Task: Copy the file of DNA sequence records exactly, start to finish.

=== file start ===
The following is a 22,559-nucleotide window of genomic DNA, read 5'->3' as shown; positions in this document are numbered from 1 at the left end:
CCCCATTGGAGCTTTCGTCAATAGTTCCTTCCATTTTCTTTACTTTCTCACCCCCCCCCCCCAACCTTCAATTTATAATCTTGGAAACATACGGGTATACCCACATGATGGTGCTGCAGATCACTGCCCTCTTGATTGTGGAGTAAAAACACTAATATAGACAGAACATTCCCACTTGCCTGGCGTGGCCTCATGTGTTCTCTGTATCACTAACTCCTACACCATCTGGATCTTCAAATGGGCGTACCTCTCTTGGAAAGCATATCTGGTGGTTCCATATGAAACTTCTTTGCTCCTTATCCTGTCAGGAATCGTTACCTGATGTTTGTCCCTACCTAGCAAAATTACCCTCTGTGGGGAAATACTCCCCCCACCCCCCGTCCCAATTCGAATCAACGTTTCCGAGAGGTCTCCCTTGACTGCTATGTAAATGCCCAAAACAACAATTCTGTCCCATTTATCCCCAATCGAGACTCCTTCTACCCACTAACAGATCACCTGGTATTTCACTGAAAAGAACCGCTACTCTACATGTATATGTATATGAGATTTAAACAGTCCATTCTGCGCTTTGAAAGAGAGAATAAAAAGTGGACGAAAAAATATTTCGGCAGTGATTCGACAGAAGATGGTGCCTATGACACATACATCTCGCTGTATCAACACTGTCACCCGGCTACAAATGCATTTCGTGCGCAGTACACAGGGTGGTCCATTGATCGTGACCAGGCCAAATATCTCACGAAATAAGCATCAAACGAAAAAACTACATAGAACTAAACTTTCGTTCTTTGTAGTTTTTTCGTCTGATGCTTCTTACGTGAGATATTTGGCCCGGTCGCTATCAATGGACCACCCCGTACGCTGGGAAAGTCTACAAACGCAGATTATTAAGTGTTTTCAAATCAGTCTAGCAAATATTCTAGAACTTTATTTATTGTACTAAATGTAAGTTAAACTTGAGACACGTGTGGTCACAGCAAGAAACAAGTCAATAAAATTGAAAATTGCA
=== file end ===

The following is a 22,559-nucleotide window of genomic DNA, read 5'->3' as shown; positions in this document are numbered from 1 at the left end:
CCCCATTGGAGCTTTCGTCAATAGTTCCTTCCATTTTCTTTACTTTCTCACCCCCCCCCCCCAACCTTCAATTTATAATCTTGGAAACATACGGGTATACCCACATGATGGTGCTGCAGATCACTGCCCTCTTGATTGTGGAGTAAAAACACTAATATAGACAGAACATTCCCACTTGCCTGGCGTGGCCTCATGTGTTCTCTGTATCACTAACTCCTACACCATCTGGATCTTCAAATGGGCGTACCTCTCTTGGAAAGCATATCTGGTGGTTCCATATGAAACTTCTTTGCTCCTTATCCTGTCAGGAATCGTTACCTGATGTTTGTCCCTACCTAGCAAAATTACCCTCTGTGGGGAAATACTCCCCCCACCCCCCGTCCCAATTCGAATCAACGTTTCCGAGAGGTCTCCCTTGACTGCTATGTAAATGCCCAAAACAACAATTCTGTCCCATTTATCCCCAATCGAGACTCCTTCTACCCACTAACAGATCACCTGGTATTTCACTGAAAAGAACCGCTACTCTACATGTATATGTATATGAGATTTAAACAGTCCATTCTGCGCTTTGAAAGAGAGAATAAAAAGTGGACGAAAAAATATTTCGGCAGTGATTCGACAGAAGATGGTGCCTATGACACATACATCTCGCTGTATCAACACTGTCACCCGGCTACAAATGCATTTCGTGCGCAGTACACAGGGTGGTCCATTGATCGTGACCAGGCCAAATATCTCACGAAATAAGCATCAAACGAAAAAACTACATAGAACTAAACTTTCGTTCTTTGTAGTTTTTTCGTCTGATGCTTCTTACGTGAGATATTTGGCCCGGTCGCTATCAATGGACCACCCCGTACGCTGGGAAAGTCTACAAACGCAGATTATTAAGTGTTTTCAAATCAGTCTAGCAAATATTCTAGAACTTTATTTATTGTACTAAATGTAAGTTAAACTTGAGACACGTGTGGTCACAGCAAGAAACAAGTCAATAAAATTGAAAATTGCA